JIS News

Mayor of Kingston, Councillor Desmond McKenzie has said that several large companies in the corporate area were risking the removal of signs advertising their businesses, unless they settled the millions of dollars owed to the Kingston and St. Andrew Corporation (KSAC) in signage fees.
According to Mr. McKenzie, eight major companies operating in Kingston and St. Andrew owed the KSAC some $38.7 million in arrears. The companies include J. Wray Nephew, Red Stripe, Money Gram, McDonalds, Burger King, Texaco Caribbean, Esso Corporation, and the Shell Company.
Based on the KSAC’s calculations beer company, Red Stripe accounts for the bulk of arrears, with $23.1 million in unpaid fees over a seven-year period for branded signs used at stores, restaurants, and shops. J. Wray and Nephew ranks as the second highest debtor with $4.1 million while Texaco is third, with $2.2 million. Fast food franchise Burger King is fourth, owing $2 million in arrears.
Speaking to journalists at the KSAC’s monthly press briefing yesterday (Feb. 8) at the Corporation’s Downtown, Kingston offices, Mayor McKenzie said the Council had repeatedly advised these businesses of their outstanding fees, but to no avail.
He said subsequent actions would involve the local authority informing the overseas parent companies of their local companies’ delinquency. Such actions would also see the KSAC “putting in place the mechanisms that will afford us the privilege to remove many of the super billboards that are erected across the corporate area, and we are not going to stop until these people understand that they must show respect for law and order,” he informed. The Mayor noted that while the KSAC was not pleased to be taking such drastic measures to have the businesses comply, “it something we are forced to do”.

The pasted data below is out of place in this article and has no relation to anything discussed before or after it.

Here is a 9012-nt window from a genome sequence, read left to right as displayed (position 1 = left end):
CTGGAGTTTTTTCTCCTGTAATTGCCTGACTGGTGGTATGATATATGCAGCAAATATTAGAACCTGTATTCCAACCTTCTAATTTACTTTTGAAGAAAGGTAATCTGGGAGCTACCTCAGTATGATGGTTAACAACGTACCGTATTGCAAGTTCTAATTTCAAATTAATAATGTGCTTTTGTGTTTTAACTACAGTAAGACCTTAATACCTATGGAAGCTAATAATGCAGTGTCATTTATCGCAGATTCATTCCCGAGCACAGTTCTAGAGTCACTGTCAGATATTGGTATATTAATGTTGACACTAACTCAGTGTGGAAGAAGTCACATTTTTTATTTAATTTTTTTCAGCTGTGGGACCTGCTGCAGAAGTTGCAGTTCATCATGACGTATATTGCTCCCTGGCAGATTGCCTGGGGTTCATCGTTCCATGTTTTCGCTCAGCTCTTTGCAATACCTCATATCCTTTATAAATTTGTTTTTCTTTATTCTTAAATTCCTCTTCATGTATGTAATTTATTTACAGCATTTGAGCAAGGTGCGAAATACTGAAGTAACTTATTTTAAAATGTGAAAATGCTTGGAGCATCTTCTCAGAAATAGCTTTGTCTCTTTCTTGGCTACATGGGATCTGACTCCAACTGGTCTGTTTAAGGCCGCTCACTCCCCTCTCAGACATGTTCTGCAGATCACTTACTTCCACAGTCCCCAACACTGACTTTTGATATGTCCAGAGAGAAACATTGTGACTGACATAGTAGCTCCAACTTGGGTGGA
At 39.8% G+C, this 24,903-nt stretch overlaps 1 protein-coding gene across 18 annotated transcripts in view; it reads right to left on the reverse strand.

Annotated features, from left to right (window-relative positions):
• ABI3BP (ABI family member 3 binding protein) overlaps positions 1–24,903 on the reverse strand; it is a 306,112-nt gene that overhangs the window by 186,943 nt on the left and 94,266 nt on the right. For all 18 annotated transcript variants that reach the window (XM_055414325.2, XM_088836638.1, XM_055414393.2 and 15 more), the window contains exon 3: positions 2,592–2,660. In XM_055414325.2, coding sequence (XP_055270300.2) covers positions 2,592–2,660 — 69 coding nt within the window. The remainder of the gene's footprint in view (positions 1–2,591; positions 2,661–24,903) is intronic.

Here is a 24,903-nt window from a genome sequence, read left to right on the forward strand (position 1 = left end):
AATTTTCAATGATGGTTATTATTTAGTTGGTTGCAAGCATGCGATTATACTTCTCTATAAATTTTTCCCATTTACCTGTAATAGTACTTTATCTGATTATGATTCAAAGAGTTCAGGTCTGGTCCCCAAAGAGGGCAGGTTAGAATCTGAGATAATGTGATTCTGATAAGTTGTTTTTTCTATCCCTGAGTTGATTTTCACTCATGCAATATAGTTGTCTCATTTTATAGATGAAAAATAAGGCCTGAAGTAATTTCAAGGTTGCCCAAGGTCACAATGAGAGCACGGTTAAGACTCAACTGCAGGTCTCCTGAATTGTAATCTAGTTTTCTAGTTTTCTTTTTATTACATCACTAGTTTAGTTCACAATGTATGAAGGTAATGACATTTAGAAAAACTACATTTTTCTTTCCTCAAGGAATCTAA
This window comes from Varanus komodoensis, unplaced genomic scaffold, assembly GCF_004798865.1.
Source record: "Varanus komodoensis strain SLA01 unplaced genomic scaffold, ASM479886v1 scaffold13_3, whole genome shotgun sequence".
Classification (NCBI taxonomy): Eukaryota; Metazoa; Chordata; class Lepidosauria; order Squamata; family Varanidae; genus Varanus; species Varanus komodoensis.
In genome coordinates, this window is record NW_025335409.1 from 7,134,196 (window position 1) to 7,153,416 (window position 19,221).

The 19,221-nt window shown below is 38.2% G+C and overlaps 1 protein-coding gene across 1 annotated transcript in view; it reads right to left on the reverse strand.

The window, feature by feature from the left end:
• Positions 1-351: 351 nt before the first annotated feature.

He further observed that the KSAC was, “acting based on the powers that is vested in us as the local authority and we are the only ones that have the right and we are not giving up that right to anybody.” Councillor McKenzie said the millions owed to the KSAC could be utilised to enhance the environs of the capital city. “This money that is outstanding for the Council,” he said, “could go a far way in improving the social and physical conditions of the corporate area.”

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